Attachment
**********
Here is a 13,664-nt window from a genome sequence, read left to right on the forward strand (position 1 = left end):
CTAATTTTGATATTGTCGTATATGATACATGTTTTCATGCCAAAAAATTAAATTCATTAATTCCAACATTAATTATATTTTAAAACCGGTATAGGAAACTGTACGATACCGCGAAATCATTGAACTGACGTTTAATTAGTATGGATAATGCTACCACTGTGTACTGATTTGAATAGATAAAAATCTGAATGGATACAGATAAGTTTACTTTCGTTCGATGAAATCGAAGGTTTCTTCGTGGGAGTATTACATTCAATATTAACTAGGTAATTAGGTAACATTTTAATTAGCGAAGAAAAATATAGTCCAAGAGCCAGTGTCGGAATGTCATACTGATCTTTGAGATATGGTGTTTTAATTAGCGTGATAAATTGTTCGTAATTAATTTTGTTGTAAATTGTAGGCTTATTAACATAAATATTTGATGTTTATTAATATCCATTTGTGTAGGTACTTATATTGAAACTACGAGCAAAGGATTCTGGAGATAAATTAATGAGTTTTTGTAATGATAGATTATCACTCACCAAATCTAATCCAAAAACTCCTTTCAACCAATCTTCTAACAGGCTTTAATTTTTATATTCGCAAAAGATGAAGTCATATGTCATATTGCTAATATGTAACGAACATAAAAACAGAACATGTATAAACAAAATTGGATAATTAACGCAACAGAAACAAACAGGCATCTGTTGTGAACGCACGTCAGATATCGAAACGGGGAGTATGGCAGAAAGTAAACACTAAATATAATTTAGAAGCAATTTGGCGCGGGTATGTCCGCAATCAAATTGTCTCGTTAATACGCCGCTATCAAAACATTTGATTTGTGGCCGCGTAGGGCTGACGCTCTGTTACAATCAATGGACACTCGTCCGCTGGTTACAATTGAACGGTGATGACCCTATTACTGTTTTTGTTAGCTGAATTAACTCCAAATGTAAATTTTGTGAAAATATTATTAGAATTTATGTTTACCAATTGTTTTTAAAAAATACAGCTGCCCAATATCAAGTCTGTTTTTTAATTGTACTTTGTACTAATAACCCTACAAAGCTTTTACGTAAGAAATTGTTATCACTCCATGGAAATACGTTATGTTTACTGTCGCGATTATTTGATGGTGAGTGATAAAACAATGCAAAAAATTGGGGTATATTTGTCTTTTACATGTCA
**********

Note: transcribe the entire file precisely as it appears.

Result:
Here is a 13,664-nt window from a genome sequence, read left to right on the forward strand (position 1 = left end):
CTAATTTTGATATTGTCGTATATGATACATGTTTTCATGCCAAAAAATTAAATTCATTAATTCCAACATTAATTATATTTTAAAACCGGTATAGGAAACTGTACGATACCGCGAAATCATTGAACTGACGTTTAATTAGTATGGATAATGCTACCACTGTGTACTGATTTGAATAGATAAAAATCTGAATGGATACAGATAAGTTTACTTTCGTTCGATGAAATCGAAGGTTTCTTCGTGGGAGTATTACATTCAATATTAACTAGGTAATTAGGTAACATTTTAATTAGCGAAGAAAAATATAGTCCAAGAGCCAGTGTCGGAATGTCATACTGATCTTTGAGATATGGTGTTTTAATTAGCGTGATAAATTGTTCGTAATTAATTTTGTTGTAAATTGTAGGCTTATTAACATAAATATTTGATGTTTATTAATATCCATTTGTGTAGGTACTTATATTGAAACTACGAGCAAAGGATTCTGGAGATAAATTAATGAGTTTTTGTAATGATAGATTATCACTCACCAAATCTAATCCAAAAACTCCTTTCAACCAATCTTCTAACAGGCTTTAATTTTTATATTCGCAAAAGATGAAGTCATATGTCATATTGCTAATATGTAACGAACATAAAAACAGAACATGTATAAACAAAATTGGATAATTAACGCAACAGAAACAAACAGGCATCTGTTGTGAACGCACGTCAGATATCGAAACGGGGAGTATGGCAGAAAGTAAACACTAAATATAATTTAGAAGCAATTTGGCGCGGGTATGTCCGCAATCAAATTGTCTCGTTAATACGCCGCTATCAAAACATTTGATTTGTGGCCGCGTAGGGCTGACGCTCTGTTACAATCAATGGACACTCGTCCGCTGGTTACAATTGAACGGTGATGACCCTATTACTGTTTTTGTTAGCTGAATTAACTCCAAATGTAAATTTTGTGAAAATATTATTAGAATTTATGTTTACCAATTGTTTTTAAAAAATACAGCTGCCCAATATCAAGTCTGTTTTTTAATTGTACTTTGTACTAATAACCCTACAAAGCTTTTACGTAAGAAATTGTTATCACTCCATGGAAATACGTTATGTTTACTGTCGCGATTATTTGATGGTGAGTGATAAAACAATGCAAAAAATTGGGGTATATTTGTCTTTTACATGTCA